18 July 2019
Man’s fascination with the universe knows no bounds. It’s as if our brains had been pre-programmed to unravel the mysteries and magnitude of space, pre-destined to explore the depths of our solar system and beyond. Space travel, moon landings, time travel: these amazing concepts fascinated the likes of H.G. Wells with stories such as The Time Machine (1895) and The First Men in the Moon (1900), along with Jules Verne’s prophetic From the Earth to the Moon (1865). These men imagined a future that is now our present.
Warp speed to 1969, a year of milestones in aviation and space exploration. In March that year, the Concorde made its first supersonic flight across the Atlantic, cruising at more than twice the speed of sound. On 20 July, astronauts Neil Armstrong and Buzz Aldrin landed on the moon, the biggest scientific achievement in human history. But what was deemed as “one giant leap for mankind” took huge sprints backwards as a result of government funding cuts and waning public interest in NASA’s space exploration programmes, rendering the 1972 Apollo 17 flight the last mission to the moon. In December that year, US President Richard Nixon put the final nail in the coffin of space exploration by announcing: “This may be the last time in this century that men will walk on the Moon”. Indeed it was.
As we commemorate the 50th anniversary of the first moon landing this year, there is good reason to be excited once again, as private companies, wealthy investors with multi-billion dollar stakes in space tourism and exploration take on the challenge to catapult man back to the moon, then Mars. This rapidly emerging industry referred to as New Space encompasses global aerospace initiatives developing technologies that will provide faster, more efficient and cheaper access to the outer limits of our world. The space race is on once more. All the major players in this race share the same vision of eventually building settlements on the moon and Mars. They all promise a life-changing experience that may be a once-in-a-lifetime journey, or perhaps a one-way ticket to another world. But before you get carried away, it’s important to know what you’re signing up for.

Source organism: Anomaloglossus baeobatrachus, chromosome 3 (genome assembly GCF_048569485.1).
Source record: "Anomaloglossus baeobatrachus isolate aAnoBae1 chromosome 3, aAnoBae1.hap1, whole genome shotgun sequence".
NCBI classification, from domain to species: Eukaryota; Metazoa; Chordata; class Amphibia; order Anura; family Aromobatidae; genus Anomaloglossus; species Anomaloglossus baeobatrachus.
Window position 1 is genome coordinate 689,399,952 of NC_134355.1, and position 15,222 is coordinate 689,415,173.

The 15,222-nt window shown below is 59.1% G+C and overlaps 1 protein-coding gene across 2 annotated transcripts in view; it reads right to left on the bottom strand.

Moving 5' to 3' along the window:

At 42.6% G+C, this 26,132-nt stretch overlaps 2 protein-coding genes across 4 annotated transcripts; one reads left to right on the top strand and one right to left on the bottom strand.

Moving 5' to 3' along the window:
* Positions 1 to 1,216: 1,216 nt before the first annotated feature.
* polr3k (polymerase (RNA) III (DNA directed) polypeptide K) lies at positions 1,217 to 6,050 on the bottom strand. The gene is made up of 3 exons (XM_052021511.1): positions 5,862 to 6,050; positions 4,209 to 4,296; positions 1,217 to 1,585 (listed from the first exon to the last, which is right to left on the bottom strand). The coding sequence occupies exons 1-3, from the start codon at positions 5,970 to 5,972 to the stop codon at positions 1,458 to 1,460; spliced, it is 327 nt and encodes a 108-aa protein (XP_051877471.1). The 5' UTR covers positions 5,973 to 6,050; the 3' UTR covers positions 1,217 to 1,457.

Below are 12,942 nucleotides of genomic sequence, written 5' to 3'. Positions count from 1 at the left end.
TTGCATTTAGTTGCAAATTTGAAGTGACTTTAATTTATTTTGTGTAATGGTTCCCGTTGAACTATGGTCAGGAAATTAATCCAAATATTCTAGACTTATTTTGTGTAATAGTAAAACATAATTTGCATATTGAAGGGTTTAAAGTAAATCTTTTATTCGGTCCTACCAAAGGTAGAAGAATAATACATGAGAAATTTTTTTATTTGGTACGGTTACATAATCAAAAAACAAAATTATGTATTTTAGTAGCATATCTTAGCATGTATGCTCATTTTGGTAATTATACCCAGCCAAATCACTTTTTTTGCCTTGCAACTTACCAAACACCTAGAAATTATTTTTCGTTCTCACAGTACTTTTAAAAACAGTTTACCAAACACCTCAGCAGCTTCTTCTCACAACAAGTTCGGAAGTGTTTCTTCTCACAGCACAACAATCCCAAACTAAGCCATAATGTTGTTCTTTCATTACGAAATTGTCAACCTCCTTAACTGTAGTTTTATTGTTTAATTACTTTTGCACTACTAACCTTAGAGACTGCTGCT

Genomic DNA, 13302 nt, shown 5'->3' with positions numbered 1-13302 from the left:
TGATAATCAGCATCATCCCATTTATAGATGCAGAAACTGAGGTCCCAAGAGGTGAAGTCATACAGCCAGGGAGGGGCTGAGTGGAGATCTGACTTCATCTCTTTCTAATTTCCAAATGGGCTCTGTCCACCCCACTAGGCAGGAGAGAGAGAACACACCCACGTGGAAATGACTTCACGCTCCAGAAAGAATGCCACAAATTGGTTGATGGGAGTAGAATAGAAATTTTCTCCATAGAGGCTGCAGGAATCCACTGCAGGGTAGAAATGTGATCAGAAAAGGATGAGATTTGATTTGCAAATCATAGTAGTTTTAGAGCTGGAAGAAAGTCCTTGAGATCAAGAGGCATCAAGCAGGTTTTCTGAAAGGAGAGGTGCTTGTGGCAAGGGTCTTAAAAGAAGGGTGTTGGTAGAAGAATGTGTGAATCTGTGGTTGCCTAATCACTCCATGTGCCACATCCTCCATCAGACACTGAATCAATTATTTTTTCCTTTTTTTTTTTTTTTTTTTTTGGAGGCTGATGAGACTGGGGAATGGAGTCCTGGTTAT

Space tourism, still in its infancy, is taking baby steps. Starting with a sub-orbital flight, the spacecraft needs to be propelled to an altitude of 100km (62 miles) above sea level in order to reach the Kármán line (the border between the earth’s atmosphere and space). At this trajectory, the spacecraft is not capable of orbiting the planet as some might expect. Instead, it will simply fall back to earth. I had the privilege of speaking to retired astronaut, Chris Hadfield, the first Canadian to walk in space. He has taken part in two Space Shuttle missions and served as commander of the International Space Station. He describes what the experience would be like on board a sub-orbital spacecraft.
“A ride on Richard Branson’s Virgin Galactic or [Amazon founder] Jeff Bezos’ Blue Origin sub-orbital rocket is going to be dramatically different than a ride that is established in orbit. You’ll be lying down as you lift off, so the blood won’t drain from your head. You’ll feel as though three people are lying down on top of you. That’s what G-force is – multiples of your own weight. The carrier plane ride takes the better part of an hour, then the spacecraft’s rocket fires and shoots straight up, and you’ll feel weightless for four to six minutes. As the rocket slows down, you’ll start feeling the effects of gravity again, and deceleration will squish your back for another few minutes. If you’re in a Virgin Galactic capsule, you’ll feel like being in a glider as you come back to earth. On Blue Origin, your capsule will land with a parachute.